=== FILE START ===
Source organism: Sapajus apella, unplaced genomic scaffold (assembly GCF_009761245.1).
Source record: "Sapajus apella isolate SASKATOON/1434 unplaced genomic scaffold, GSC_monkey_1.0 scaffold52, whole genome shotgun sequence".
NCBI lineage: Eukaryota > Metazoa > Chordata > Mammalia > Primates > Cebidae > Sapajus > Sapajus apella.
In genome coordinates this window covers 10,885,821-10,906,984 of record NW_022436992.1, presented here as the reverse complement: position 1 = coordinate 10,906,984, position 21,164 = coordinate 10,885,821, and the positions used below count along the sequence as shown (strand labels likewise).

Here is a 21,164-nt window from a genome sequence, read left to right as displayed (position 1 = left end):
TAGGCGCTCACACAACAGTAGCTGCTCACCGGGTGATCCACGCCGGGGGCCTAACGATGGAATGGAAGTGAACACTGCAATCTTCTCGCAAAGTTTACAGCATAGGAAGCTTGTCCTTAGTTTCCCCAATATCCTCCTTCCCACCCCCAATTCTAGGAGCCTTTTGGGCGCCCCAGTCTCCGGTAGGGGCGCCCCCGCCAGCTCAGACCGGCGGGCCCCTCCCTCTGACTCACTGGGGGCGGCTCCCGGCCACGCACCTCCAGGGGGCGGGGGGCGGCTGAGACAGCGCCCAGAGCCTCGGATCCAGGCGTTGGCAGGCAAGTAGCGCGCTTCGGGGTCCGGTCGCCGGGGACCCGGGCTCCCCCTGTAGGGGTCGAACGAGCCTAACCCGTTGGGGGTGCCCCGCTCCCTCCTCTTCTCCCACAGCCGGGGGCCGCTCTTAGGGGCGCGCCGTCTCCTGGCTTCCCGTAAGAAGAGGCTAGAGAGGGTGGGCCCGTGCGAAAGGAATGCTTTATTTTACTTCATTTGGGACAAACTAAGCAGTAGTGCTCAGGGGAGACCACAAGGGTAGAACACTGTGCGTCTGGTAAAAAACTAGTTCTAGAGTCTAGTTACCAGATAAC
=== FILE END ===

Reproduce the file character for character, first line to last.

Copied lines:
Source organism: Sapajus apella, unplaced genomic scaffold (assembly GCF_009761245.1).
Source record: "Sapajus apella isolate SASKATOON/1434 unplaced genomic scaffold, GSC_monkey_1.0 scaffold52, whole genome shotgun sequence".
NCBI lineage: Eukaryota > Metazoa > Chordata > Mammalia > Primates > Cebidae > Sapajus > Sapajus apella.
In genome coordinates this window covers 10,885,821-10,906,984 of record NW_022436992.1, presented here as the reverse complement: position 1 = coordinate 10,906,984, position 21,164 = coordinate 10,885,821, and the positions used below count along the sequence as shown (strand labels likewise).

Here is a 21,164-nt window from a genome sequence, read left to right as displayed (position 1 = left end):
TAGGCGCTCACACAACAGTAGCTGCTCACCGGGTGATCCACGCCGGGGGCCTAACGATGGAATGGAAGTGAACACTGCAATCTTCTCGCAAAGTTTACAGCATAGGAAGCTTGTCCTTAGTTTCCCCAATATCCTCCTTCCCACCCCCAATTCTAGGAGCCTTTTGGGCGCCCCAGTCTCCGGTAGGGGCGCCCCCGCCAGCTCAGACCGGCGGGCCCCTCCCTCTGACTCACTGGGGGCGGCTCCCGGCCACGCACCTCCAGGGGGCGGGGGGCGGCTGAGACAGCGCCCAGAGCCTCGGATCCAGGCGTTGGCAGGCAAGTAGCGCGCTTCGGGGTCCGGTCGCCGGGGACCCGGGCTCCCCCTGTAGGGGTCGAACGAGCCTAACCCGTTGGGGGTGCCCCGCTCCCTCCTCTTCTCCCACAGCCGGGGGCCGCTCTTAGGGGCGCGCCGTCTCCTGGCTTCCCGTAAGAAGAGGCTAGAGAGGGTGGGCCCGTGCGAAAGGAATGCTTTATTTTACTTCATTTGGGACAAACTAAGCAGTAGTGCTCAGGGGAGACCACAAGGGTAGAACACTGTGCGTCTGGTAAAAAACTAGTTCTAGAGTCTAGTTACCAGATAAC